I have been a mom for going on 13 years now. I was chatting with a friend on the way back from a business trip recently. She is about a decade younger than me and is ready to start a family in the not too distant future. We discussed what it was like to balance a career and kids. I shared some of the “tips” I had gotten from other working moms or had picked up along the way. She told me, “You need to write a book about all this stuff. I need it.” I laughed about her suggestion. But for some reason, it stuck with me. I enjoy writing but with three kids and a demanding job – writing a book wasn’t really an option at the moment. I have taken up blogging in an effort to “pay it forward” after adopting my youngest child from Ethiopia. I thought maybe I can start a blog about this too. It would allow me to break things up in small pieces which were more manageable for me at this stage in my life. And leave some record of these times and learnings for my kids as well down the road.
So here I am. One thing that I have learned is that there is no right answer or solution to the balancing act that goes into being a mom – whether you work outside the home or not. What works for one person, doesn’t for the next. Also what works at one stage in your family’s life, might not work in another phase. But we can all learn something from each other and sharing what is working (and what is not) makes you feel like you are not unique challenged. We are all trying to figure out how to make it work each day. The support from my friends – both moms and not – is a critical piece in keeping some balance.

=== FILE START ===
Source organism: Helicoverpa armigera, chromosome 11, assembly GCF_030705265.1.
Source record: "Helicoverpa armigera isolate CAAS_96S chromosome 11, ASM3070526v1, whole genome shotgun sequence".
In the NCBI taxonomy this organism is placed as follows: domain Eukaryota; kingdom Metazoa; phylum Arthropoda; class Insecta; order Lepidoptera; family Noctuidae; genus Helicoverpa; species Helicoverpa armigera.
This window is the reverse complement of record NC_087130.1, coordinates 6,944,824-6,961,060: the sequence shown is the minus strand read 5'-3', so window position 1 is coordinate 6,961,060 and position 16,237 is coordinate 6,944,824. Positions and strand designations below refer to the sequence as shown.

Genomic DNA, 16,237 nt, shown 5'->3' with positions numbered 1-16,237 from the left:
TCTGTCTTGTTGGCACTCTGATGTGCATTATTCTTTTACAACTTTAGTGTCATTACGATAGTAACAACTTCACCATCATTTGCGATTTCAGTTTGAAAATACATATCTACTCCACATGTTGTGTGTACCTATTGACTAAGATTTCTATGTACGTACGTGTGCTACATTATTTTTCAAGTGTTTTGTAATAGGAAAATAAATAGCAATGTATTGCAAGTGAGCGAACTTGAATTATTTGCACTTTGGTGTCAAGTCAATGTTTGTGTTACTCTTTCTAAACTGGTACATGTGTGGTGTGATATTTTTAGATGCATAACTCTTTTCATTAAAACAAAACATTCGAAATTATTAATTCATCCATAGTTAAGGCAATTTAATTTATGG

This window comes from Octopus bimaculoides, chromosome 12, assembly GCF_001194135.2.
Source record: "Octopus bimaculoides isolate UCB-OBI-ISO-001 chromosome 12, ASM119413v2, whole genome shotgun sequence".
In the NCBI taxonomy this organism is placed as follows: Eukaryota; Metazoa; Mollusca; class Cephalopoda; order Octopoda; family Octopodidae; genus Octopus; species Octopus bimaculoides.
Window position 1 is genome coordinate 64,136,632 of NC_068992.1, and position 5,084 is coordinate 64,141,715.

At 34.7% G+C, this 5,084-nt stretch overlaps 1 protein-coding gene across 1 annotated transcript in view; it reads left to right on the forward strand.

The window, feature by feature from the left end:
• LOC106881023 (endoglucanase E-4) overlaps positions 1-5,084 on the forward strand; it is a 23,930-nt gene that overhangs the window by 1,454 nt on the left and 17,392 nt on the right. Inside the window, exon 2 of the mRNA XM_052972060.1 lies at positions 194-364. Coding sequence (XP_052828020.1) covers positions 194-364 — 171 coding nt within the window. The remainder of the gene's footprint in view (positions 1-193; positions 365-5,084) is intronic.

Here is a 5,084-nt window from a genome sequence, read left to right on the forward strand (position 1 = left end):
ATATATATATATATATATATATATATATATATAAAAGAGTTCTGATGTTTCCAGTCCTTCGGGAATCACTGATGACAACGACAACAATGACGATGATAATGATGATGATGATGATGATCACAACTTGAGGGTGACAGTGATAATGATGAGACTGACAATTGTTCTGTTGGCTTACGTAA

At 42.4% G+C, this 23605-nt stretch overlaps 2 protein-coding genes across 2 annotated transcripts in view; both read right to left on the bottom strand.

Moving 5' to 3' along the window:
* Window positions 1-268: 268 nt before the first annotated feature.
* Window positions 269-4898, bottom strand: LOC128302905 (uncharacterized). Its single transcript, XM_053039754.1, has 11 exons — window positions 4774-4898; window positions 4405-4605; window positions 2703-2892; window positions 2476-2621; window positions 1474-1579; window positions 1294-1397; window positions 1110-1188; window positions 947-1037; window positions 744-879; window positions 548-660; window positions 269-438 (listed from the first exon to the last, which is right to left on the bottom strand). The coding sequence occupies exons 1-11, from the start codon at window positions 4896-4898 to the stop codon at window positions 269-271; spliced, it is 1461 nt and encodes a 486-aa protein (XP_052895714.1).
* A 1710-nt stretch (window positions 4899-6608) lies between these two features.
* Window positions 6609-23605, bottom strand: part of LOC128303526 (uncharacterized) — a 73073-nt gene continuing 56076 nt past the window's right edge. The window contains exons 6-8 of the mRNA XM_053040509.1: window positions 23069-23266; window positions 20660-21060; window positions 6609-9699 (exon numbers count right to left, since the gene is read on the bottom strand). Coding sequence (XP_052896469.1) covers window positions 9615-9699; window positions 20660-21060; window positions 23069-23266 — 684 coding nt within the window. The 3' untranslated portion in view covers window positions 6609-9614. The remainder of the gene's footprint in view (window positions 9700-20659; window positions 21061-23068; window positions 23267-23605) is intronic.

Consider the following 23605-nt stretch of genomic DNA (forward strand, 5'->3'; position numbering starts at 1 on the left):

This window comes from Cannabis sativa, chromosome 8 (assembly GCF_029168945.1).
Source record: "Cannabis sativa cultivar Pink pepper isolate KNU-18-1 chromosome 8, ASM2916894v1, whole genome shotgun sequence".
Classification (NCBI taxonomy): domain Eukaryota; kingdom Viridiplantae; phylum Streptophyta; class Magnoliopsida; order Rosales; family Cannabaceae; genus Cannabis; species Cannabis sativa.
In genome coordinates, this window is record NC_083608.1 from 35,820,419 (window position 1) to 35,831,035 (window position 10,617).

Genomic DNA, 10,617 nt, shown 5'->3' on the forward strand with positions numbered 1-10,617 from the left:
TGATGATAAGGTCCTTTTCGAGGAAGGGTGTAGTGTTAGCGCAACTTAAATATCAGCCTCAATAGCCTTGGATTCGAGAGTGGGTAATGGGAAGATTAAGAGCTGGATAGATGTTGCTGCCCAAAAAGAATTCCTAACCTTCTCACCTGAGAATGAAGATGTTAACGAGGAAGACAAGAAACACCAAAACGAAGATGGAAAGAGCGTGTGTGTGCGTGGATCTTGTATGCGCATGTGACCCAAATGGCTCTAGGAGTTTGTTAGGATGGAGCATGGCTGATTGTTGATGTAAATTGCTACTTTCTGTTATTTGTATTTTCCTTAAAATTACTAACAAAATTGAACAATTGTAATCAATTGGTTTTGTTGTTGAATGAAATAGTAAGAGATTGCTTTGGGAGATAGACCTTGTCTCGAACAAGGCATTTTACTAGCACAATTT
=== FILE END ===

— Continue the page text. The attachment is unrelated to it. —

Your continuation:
Thinking about what to share here took me back to when I first found out I was pregnant with my eldest son. I remember crying – these were not tears of happiness – I was terrified. I was very concerned about whether I would be a good mom. I was also worried about how being a mom would fit in my already highly scheduled life with a full time job at a large law firm and a husband who was a high school math teacher and varsity boys' basketball coach. When I brought my first beautiful baby home, I was struck that I was the person (with my husband) who needed to make sure this baby got what he needed. I recall sitting in our family room and just staring at his beautiful face. I thought he looked like a pure, innocent, sweet angel. It was a bit of heaven on earth. . right up until he screamed for food, needed a diaper change or woke up cranky. The miracle of memories is you can edit out the parts that were less blissful. Below captured one of my moments of soaking up my new baby. Incidently, this baby is 13 and when he saw these pictures of me he commented that I looked a bit younger, thinner and prettier then . . all true of course just unedited by any tact or social mores. I replied that, "Yep, see what 13 years with you did to me?"
Being his mom changed me and gave me a new perspective on my. Life went from being a straight line that was generally focused on me, to a circle that was about the future of our child and some day hopefully his children. Now, it is hard to remember who I was and what life was like when I was not a mom. It changed my husband and I from a couple to a family. Our relationship grew and stretched and evolved in many expected and unexpected ways. Here is a photo from 1997 of the new family.